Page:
IDE Drive Types, What is the Difference?
An IDE interface is an interface for mass storage devices, in which the controller is integrated into the disk or CD ROM drive. Although it really refers to a general technology, most people use the term to refer the ATA specification, which uses IDE technology. Cables for IDE (original version) usually have all connectors black and crimped on a 40-conductor ribbon cable. Click Here to see our selection of IDE cables (some Ultra ATA cables will also appear in this list). Jumper settings on the drive determine weather the drive is a Master or a Slave.
Advanced Technology Attachment (ATA)
Advanced Technology Attachment Packet Interface (ATAPI)
ATA is a disk drive implementation that integrates the controller on the disk drive itself.
There are several versions of ATA, all developed by the Small Form Factor (SFF) Committee:
ATA also is called Parallel ATA. Contrast with Serial ATA.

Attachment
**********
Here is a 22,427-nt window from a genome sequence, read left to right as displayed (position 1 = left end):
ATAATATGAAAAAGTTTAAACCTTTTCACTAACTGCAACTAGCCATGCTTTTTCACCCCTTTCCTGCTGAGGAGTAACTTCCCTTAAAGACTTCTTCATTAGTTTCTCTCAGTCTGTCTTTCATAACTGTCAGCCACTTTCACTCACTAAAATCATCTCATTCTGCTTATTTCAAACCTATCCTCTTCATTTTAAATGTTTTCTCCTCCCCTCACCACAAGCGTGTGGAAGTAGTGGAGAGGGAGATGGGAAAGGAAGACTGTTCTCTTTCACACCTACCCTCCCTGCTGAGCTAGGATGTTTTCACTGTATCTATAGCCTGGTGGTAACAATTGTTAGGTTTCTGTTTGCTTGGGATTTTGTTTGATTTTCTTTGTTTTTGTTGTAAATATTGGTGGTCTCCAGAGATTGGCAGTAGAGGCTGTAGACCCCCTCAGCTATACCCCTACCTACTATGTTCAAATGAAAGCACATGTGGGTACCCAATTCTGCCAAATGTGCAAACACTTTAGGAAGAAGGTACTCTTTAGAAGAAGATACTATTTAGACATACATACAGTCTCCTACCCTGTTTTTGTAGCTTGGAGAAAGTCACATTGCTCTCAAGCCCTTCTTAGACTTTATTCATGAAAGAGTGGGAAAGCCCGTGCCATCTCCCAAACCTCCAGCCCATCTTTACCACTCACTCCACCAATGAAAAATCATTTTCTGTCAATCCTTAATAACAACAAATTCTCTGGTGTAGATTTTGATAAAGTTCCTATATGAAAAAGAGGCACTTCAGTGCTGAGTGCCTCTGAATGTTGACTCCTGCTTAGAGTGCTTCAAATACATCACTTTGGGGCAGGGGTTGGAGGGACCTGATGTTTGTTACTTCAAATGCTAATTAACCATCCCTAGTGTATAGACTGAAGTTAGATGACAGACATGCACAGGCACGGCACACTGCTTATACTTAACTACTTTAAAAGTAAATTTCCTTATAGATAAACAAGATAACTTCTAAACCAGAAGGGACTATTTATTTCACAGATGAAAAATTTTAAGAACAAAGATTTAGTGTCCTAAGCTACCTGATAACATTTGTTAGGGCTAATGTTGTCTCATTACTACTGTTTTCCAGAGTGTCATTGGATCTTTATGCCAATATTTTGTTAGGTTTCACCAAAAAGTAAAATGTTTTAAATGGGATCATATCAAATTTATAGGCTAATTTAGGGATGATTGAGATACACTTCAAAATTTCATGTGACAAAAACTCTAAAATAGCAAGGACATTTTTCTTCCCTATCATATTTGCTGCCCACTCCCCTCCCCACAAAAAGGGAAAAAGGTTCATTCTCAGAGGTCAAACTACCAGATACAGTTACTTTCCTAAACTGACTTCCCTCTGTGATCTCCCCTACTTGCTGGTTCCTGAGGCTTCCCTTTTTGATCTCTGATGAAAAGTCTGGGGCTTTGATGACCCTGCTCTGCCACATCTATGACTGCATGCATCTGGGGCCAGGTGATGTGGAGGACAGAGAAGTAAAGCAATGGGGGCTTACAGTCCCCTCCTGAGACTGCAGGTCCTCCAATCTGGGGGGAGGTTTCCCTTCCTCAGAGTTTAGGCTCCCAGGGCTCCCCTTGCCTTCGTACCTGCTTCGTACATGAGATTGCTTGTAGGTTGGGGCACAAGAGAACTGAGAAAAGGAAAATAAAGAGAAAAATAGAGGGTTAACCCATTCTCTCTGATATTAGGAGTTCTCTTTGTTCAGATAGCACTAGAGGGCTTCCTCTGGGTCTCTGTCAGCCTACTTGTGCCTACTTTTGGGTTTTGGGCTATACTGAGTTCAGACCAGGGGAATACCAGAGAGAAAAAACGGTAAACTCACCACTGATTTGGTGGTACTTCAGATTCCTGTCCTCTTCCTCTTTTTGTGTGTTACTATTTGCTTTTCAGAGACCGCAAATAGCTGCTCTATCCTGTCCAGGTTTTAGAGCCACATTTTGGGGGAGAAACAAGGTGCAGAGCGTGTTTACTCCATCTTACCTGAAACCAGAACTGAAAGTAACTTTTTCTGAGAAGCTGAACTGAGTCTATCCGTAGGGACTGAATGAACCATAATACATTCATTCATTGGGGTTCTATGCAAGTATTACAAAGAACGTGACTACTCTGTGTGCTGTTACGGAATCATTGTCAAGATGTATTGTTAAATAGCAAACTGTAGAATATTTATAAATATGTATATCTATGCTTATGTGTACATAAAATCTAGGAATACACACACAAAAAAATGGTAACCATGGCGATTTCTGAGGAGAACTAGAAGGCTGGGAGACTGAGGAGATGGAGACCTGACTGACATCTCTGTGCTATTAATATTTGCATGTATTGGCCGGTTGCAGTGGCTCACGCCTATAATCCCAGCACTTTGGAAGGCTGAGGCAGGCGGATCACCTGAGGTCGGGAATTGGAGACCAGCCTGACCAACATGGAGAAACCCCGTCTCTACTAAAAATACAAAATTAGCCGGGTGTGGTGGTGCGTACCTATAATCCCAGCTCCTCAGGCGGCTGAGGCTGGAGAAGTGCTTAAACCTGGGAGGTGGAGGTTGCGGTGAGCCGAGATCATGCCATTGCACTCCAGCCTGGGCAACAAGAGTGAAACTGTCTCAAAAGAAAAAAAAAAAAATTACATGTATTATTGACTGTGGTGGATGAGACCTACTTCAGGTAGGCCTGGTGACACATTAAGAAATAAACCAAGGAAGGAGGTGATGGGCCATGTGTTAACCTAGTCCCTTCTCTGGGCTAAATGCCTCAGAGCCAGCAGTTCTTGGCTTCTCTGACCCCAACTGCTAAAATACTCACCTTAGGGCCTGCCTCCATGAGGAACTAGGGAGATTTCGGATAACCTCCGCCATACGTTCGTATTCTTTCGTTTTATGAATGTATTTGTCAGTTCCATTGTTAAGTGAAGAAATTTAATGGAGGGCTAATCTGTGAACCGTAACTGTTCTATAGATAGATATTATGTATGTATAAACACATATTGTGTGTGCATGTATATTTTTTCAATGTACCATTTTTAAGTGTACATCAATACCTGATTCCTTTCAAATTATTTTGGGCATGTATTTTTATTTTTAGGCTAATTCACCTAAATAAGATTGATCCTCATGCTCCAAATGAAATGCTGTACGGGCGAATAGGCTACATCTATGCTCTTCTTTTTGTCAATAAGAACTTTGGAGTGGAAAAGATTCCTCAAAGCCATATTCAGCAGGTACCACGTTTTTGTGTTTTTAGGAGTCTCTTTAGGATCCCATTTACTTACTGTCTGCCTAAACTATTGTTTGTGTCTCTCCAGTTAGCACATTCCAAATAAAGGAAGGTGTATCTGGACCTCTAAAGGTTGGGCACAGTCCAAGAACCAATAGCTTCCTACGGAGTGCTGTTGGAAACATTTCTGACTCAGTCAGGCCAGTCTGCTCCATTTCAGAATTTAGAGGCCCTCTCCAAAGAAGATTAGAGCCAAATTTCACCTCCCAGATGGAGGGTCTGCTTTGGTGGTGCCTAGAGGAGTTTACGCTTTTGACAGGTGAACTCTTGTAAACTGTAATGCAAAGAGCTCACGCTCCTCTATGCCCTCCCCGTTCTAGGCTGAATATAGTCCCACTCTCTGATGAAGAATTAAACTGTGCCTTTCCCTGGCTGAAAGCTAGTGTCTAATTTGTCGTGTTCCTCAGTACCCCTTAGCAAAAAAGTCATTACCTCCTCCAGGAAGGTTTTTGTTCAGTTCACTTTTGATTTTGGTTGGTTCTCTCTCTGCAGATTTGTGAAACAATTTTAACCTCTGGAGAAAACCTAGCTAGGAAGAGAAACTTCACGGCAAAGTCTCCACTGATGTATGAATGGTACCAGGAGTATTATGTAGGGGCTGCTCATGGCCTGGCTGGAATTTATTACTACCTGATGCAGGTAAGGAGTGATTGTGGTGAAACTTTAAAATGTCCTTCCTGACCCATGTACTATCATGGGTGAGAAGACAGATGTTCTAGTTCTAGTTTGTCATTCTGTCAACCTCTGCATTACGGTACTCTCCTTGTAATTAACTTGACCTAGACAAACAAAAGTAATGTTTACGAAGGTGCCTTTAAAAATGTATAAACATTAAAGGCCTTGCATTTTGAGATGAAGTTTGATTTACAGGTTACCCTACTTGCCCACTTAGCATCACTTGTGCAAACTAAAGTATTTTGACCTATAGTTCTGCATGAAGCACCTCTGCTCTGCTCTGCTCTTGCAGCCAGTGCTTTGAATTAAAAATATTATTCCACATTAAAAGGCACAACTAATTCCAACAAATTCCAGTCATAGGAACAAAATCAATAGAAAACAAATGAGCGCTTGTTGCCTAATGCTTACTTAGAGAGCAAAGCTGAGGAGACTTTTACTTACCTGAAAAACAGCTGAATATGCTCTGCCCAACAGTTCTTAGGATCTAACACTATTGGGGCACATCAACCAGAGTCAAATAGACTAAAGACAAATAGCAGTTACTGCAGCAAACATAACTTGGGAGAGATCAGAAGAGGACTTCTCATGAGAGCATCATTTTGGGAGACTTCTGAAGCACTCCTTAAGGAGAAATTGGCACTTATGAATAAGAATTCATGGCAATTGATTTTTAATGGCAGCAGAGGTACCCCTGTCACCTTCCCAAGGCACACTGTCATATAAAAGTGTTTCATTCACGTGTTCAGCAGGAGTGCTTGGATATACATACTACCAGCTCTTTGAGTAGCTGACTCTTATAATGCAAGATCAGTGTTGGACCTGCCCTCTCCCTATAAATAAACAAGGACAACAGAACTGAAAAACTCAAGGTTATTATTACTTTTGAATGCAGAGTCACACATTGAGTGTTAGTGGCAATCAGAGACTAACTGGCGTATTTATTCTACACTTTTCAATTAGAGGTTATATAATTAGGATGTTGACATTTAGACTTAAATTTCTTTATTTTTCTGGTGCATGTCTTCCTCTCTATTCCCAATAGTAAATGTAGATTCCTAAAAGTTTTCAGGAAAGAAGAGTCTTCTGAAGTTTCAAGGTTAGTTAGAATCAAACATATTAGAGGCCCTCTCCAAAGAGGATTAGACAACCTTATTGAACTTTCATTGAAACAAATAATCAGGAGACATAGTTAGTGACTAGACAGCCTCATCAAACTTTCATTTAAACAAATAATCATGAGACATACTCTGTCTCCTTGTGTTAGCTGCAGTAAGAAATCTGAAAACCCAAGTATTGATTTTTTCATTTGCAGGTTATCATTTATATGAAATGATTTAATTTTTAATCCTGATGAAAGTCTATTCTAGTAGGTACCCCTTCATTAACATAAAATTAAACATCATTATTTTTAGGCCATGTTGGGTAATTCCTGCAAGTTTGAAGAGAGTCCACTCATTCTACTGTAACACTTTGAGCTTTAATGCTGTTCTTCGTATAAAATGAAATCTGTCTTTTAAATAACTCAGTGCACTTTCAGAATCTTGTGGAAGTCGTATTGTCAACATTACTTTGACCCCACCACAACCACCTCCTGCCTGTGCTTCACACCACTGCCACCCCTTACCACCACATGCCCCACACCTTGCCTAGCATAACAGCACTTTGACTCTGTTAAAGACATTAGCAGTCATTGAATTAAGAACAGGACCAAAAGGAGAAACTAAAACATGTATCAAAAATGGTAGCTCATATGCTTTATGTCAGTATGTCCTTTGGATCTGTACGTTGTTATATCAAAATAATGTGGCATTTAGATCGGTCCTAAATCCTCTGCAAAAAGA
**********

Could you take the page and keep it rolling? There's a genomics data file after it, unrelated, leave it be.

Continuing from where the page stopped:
Often abbreviated SATA or S-ATA, an evolution of the Parallel ATA physical storage interface. Serial ATA is a serial link -- a single cable with a minimum of four wires creates a point-to-point connection between devices. Transfer rates for Serial ATA begin at 150 MBps. One of the main design advantages of Serial ATA is that the thinner serial cables facilitate more efficient airflow inside a form factor and also allow for smaller chassis designs. In contrast, IDE cables used in parallel ATA systems are bulkier than Serial ATA cables and can only extend to 40cm. Serial ATA supports all ATA and ATAPI devices. SATA cables support a single drive each. The Motherboard or controller needs a SATA port for each drive. Click Here to see our complete list of Ultra ATA cables including Serial ATA cables.
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